While Long Island is one of the most expensive areas of the country to live in, there are some steps that residents can take to help defray some of the costs of the bills they pay every month.
Utility consumption on Long Island can vary over the course of the year – particularly water – and with the area’s cold winters and the potential for heat waves in the summer, there can be an uneven distribution of energy bills over the course of 12 months, according to experts.
So, what are some hacks that Long Islanders can do to cut down on their utility bills? Newsday contacted energy experts from three local utilities, as well as the U.S. Department of Energy, to get some tips on how to save anywhere from pennies to hundreds of dollars on a monthly bills.
When shopping for lighting and appliances for your home, PSEG LI recommends looking for the Energy Star label, as these devices consume less electricity than standard ones. A Department of Energy spokeswoman says that you can save $75 a year by replacing your five most frequently used light fixtures in your home with Energy Star models.
In addition, a PSEG LI spokeswoman said keeping your freezer and your refrigerator full can actually lower your electric bill, as it takes less energy to cool objects than empty air.
For consumer electronics, PSEG recommends using advanced smart power strips, which power down when things like a television or computer are turned off. It’s also recommended to use surge protectors in case of a storm, to prevent any power surges that could damage appliances.
During the summer months, PSEG says customers tend to use more energy to run air conditioning and pool pumps. To reduce the load on these devices, it’s recommended to keep the air conditioning unit’s outside condenser coils and fins clean, removing grass, leaves and debris that may collect, and make sure shrubs don’t block vents and reduce the unit’s ability to exhaust air.
The DOE says residents can save up to 10 percent on heating and cooling bills by simply dialing back the thermostat 7 to 10 degrees for 8 hours per day. And when you go on vacation, PSEG says to make sure to unplug your television and other electronics so they don’t use power when you’re not there.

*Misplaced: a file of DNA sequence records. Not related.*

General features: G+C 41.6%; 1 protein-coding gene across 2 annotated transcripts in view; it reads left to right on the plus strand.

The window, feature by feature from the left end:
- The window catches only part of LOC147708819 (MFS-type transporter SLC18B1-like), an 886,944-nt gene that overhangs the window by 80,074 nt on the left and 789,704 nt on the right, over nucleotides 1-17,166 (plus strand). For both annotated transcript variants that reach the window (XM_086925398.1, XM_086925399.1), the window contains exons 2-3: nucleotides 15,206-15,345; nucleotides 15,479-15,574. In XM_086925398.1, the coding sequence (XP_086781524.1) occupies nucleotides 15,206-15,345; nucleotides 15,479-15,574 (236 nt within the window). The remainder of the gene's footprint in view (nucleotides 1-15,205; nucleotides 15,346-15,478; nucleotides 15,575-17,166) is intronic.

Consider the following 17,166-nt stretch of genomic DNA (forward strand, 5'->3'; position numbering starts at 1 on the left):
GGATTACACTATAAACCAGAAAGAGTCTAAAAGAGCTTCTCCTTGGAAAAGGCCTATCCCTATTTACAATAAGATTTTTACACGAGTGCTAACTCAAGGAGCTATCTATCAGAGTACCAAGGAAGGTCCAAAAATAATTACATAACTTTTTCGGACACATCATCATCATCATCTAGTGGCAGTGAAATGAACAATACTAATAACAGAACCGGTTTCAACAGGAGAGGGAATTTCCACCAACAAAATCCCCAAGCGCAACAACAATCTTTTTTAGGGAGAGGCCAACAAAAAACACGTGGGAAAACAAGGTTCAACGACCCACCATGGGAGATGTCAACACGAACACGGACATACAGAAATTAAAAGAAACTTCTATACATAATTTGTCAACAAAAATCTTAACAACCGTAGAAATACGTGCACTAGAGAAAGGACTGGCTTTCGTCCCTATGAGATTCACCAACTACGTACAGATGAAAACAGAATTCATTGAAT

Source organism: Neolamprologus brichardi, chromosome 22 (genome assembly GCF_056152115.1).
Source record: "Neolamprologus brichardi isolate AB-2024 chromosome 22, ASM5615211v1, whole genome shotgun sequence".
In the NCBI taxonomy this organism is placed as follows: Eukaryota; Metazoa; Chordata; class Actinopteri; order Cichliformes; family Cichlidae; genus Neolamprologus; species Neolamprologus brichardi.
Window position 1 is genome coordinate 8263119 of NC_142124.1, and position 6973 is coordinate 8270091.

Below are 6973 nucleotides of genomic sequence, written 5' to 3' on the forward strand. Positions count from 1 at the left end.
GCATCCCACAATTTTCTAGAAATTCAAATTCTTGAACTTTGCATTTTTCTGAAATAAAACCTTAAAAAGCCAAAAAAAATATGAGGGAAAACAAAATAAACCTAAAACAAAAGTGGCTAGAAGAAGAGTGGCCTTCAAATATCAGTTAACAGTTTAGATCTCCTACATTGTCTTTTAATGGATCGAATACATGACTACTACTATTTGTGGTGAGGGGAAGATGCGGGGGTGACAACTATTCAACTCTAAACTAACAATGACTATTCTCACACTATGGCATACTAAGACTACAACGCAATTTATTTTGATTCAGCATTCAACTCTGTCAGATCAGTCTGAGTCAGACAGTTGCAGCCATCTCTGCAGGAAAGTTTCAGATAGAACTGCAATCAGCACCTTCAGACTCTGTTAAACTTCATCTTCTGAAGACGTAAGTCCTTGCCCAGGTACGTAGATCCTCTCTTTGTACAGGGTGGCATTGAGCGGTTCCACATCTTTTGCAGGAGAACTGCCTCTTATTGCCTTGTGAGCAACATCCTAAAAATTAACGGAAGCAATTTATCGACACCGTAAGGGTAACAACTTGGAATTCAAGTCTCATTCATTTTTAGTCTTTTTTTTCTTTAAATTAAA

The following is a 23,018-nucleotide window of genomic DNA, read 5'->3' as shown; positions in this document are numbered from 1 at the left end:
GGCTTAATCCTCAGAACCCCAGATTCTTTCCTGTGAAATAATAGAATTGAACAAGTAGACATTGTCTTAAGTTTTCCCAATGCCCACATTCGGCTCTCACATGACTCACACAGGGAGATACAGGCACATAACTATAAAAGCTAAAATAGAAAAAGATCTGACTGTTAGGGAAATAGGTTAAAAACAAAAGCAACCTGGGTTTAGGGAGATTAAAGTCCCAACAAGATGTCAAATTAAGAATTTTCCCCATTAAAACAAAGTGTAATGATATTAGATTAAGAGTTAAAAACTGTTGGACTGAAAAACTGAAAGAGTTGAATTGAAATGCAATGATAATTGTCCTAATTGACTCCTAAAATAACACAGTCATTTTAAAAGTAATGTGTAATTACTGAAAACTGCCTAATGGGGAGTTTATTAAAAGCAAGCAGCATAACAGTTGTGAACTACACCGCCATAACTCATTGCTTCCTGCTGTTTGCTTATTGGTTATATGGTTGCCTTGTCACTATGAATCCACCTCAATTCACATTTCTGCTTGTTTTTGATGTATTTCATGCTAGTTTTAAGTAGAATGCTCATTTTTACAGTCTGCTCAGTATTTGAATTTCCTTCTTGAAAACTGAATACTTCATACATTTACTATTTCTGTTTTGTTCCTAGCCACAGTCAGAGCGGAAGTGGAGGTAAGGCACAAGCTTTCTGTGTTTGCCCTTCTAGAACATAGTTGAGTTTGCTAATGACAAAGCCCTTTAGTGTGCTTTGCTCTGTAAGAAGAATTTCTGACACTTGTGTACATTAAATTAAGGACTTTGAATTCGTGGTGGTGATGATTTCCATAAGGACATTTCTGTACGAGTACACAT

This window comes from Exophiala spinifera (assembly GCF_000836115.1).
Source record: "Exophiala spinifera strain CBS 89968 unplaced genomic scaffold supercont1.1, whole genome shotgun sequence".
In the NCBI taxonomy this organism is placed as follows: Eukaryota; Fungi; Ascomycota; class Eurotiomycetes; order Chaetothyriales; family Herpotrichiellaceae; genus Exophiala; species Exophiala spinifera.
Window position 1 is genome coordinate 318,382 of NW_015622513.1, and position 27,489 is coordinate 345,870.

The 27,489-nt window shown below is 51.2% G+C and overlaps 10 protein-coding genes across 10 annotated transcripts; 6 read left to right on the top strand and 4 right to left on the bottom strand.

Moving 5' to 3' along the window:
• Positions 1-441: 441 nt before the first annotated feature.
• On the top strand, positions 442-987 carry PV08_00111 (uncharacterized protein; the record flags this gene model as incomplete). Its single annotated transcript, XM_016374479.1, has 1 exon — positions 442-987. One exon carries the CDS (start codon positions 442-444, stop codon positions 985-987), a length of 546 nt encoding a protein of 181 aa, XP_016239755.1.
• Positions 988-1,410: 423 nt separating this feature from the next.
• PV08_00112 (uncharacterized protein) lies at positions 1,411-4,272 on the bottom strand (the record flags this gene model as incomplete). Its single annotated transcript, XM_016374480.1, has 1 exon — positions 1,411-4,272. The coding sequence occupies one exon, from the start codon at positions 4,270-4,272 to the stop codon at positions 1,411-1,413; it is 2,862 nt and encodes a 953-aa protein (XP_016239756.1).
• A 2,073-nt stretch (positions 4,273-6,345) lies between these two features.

And, the simplest tip to help shave your electricity bill? If you’re not using the lights, television or electronics around the house, just turn them off, according to PSEG.
One of Long Island’s natural gas suppliers, National Grid, said residents can save $9 per month by washing clothes in cold water and another $7 per month by drying only full loads of laundry instead of partial loads.
Tuning up your natural gas furnace can save you $9 a month, or if you replace your older furnace with one that is 90 percent more efficient, it can equate to $30 off your bill each month. You can also install a programmable thermostat that lowers the settings at night and when no one is around, which can save $15 per month.
Another $13 per month can be saved by using caulk and weather stripping around windows and doors, keeping the warm air from escaping. Insulating walls, ceilings and windows can also save $16 per month, according to National Grid. And, putting in energy-efficient windows, could save Long Islanders $28 per month on their heating bills.
Lowering the water heater setting to 120 degrees can also save save $9 per month.
Moses Thompson, New York American Water’s vice president of operations, said water consumption on Long Island is overall higher in May through September due to demand, meaning a lot of the tips to save money are geared toward the warmer months.
Thompson points out that Long Island gets all its drinking water from a sole-source aquifier, meaning that it is important to conserve whenever possible. As a result, he said there’s no need to water the lawn every day, and in Nassau County, there are restrictions on when residents and businesses can do so. In addition, Thompson also said that lawns that aren’t watered as much grow deeper, stronger roots, making them more tolerant when drier conditions occur.
He also recommends checking any faucets or toilets for leaks, as a leaky toilet can waste thousands of gallons of water each month and drive up a water bill significantly.
A National Grid spokesman said that putting in a low-flow shower head could save up to $246 per year and 8,212 gallons of water. Meanwhile, turning off the water while shaving or brushing teeth can help as well, Thompson said.
He also said you should only run dishwashers and washing machines when they are full, and scrape plates before rinsing them.